Jeremy Corbyn is likely to face a leadership challenge in “the next few days”, his ally and shadow chancellor John McDonnell admitted today.
He appealed to the party’s MPs to “calm down” and settle Labour’s differences through a democratic process.
Answering questions following a speech in London he said Mr Corbyn is “staying as the leader of the Labour Party” and if there was a contest he could win.
He said it was “really disappointing” that frontbenchers had quit at a time when the country needed stability.
The Labour leader has vowed to stay on despite the threat of a challenge and the mass resignation of scores of frontbenchers in protest at his leadership.
Shadow cabinet loyalist Emily Thornberry hit out at the “irresponsible” MPs plotting to oust Mr Corbyn and insisted the party was electable with him at its head.
Mr Corbyn has repeatedly said he will not quit because he won an overwhelming mandate from 60% of Labour members in the 2015 leadership election and stepping down would “betray them”.
But a YouGov poll for The Times suggested that although he might win a leadership contest, his support had fallen away since May.
The survey, carried out between Monday and Thursday as Mr Corbyn struggled to maintain his position, found 50% of Labour members surveyed would vote for Mr Corbyn but 47% would not - down from the 64%-33% lead in May.
Angela Eagle, who was the most senior member of the shadow cabinet to quit, is delaying her expected leadership challenge to Mr Corbyn.
The former shadow business secretary had been expected to declare that she was going to run as a “unity candidate” at a news conference on Thursday afternoon.
The YouGov poll indicated that Mr Corbyn would beat Ms Eagle by 50% to 40% if they went head to head.
Despite the mayhem within the Labour ranks in Westminster, 51% of the party’s members believed Mr Corbyn was doing well, with 48% saying he was doing badly.
Some 44% said he should step down now as leader of the Labour Party, according to the study, but 60% said he should lead the party into the next general election.
Shadow foreign secretary Ms Thornberry told BBC One’s Question Time that after the Brexit vote “people have, instead of thinking about the jobs of people in Britain, have been thinking about David Cameron’s job and Jeremy Corbyn’s job and whether they can get them or not”.
“I personally think that is irresponsible at a time when our country needs us.”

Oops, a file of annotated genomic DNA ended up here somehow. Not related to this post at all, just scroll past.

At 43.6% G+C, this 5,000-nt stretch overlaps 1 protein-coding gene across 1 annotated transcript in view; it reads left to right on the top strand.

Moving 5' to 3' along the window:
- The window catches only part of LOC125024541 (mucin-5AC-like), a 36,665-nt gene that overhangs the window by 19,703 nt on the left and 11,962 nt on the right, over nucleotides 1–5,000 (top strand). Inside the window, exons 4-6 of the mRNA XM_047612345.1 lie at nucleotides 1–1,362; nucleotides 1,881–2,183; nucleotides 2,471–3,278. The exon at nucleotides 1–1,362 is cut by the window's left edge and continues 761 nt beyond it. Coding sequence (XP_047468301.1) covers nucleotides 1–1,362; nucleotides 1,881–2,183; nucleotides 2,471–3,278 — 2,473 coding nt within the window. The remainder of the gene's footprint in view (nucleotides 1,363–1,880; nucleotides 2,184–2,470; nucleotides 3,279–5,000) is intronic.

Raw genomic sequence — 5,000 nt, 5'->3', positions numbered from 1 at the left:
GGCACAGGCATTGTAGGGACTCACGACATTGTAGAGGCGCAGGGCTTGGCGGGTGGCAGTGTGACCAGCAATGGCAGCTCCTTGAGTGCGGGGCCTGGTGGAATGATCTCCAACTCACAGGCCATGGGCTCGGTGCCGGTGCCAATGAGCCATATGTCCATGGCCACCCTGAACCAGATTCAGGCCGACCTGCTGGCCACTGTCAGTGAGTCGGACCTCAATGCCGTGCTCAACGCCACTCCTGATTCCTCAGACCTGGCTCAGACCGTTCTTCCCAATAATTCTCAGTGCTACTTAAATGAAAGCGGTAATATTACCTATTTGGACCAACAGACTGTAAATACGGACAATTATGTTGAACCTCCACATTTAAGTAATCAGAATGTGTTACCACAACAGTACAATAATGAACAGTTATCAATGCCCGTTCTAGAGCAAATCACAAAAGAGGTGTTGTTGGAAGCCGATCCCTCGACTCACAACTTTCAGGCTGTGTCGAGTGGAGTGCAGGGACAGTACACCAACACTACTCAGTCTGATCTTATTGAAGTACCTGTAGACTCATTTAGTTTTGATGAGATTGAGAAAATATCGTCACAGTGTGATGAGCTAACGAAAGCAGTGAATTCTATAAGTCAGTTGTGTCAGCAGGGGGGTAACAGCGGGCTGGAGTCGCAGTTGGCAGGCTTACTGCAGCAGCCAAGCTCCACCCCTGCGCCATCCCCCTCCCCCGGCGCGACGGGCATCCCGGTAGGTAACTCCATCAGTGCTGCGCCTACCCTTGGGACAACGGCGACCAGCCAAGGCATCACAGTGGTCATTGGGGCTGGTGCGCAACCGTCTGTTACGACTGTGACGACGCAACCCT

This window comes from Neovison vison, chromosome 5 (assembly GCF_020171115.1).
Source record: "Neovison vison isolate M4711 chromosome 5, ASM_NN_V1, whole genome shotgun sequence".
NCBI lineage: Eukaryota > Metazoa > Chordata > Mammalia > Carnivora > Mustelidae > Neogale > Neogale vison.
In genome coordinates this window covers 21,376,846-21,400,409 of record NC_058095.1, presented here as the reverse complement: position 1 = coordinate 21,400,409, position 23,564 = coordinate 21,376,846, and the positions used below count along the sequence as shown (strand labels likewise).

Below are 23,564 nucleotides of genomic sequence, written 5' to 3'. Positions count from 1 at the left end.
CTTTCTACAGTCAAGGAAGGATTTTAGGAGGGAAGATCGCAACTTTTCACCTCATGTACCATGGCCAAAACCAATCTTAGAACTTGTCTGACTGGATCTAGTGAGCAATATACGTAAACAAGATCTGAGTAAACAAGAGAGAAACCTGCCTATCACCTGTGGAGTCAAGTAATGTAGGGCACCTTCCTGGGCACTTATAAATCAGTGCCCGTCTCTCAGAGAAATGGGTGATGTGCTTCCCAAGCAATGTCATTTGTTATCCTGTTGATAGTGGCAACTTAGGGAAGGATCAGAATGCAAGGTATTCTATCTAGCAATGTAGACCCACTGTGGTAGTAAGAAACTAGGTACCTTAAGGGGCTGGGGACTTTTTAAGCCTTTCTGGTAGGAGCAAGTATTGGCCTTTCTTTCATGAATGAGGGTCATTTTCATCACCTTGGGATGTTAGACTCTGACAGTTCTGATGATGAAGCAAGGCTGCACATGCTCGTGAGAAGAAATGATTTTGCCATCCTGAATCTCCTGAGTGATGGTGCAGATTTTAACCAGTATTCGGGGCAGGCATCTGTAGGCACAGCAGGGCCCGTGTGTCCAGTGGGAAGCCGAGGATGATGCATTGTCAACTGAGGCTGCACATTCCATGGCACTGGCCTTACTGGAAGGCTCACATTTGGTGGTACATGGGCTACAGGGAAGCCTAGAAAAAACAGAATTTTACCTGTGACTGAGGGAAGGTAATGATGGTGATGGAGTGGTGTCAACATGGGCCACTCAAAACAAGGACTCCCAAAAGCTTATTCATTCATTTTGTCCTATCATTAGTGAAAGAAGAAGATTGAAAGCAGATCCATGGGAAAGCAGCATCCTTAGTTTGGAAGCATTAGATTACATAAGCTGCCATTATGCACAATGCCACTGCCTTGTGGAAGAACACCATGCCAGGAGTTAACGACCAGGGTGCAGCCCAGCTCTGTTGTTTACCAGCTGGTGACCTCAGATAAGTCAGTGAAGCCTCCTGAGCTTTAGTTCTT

She added: “It is incumbent on us to have some cool heads and to think through what is the best for the country - and what is the best for the country means a united opposition that can speak clearly.”
With the prospect of Mr Corbyn facing a leadership challenge, around 60,000 new members have joined Labour in the last week, according to party sources.
Both factions in the party have been active on social media trying to recruit members to vote in a contest to either support or oppose Mr Corbyn.
Despite the party meltdown, Mr Corbyn attempted to show it was business as usual by holding a press conference on the findings of an inquiry into anti-Semitism on Thursday.
But the event did little to strengthen his beleaguered leadership, fuelling calls for him to quit and sparking anger among the Jewish community.
Labour’s Ruth Smeeth called on the leader to stand aside to make way for “someone with the backbone to confront racism and anti-Semitism” after he failed to stand up for her when one of his grassroots supporters launched a verbal assault on her during a question and answer session.
Ms Thornberry said anti-Semitism was not “rampant within the Labour Party but we ought to hold ourselves to a higher standard than the rest of the country and politicians in our Labour Party should hold ourselves even at a higher standard than that”.
Ed Miliband’s former advisor, Tom Baldwin, said Mr Corbyn needs to start thinking about what is right for the party.
“He does not have the support of MPs, he does not have the support of MEPs, he does not have the support of Labour councillors,” added Mr Baldwin speaking on ITV’s Good Morning Britain.
Referencing the poll Mr Baldwin said that is why this “impasse” has been reached.
“He cannot lead the party or MPs anymore, but if he goes into a leadership election he may well be re-elected by those members,” he said.
“In these circumstances a responsible leader, someone who has the party’s interests at heart, has to recognise he can no longer lead.”
Mr Baldwin said Mr Corbyn appears to be “agonising” about what the right thing to do is, and is surrounded by one or two who are “desperate for him to cling on” in a bid to keep control of the party.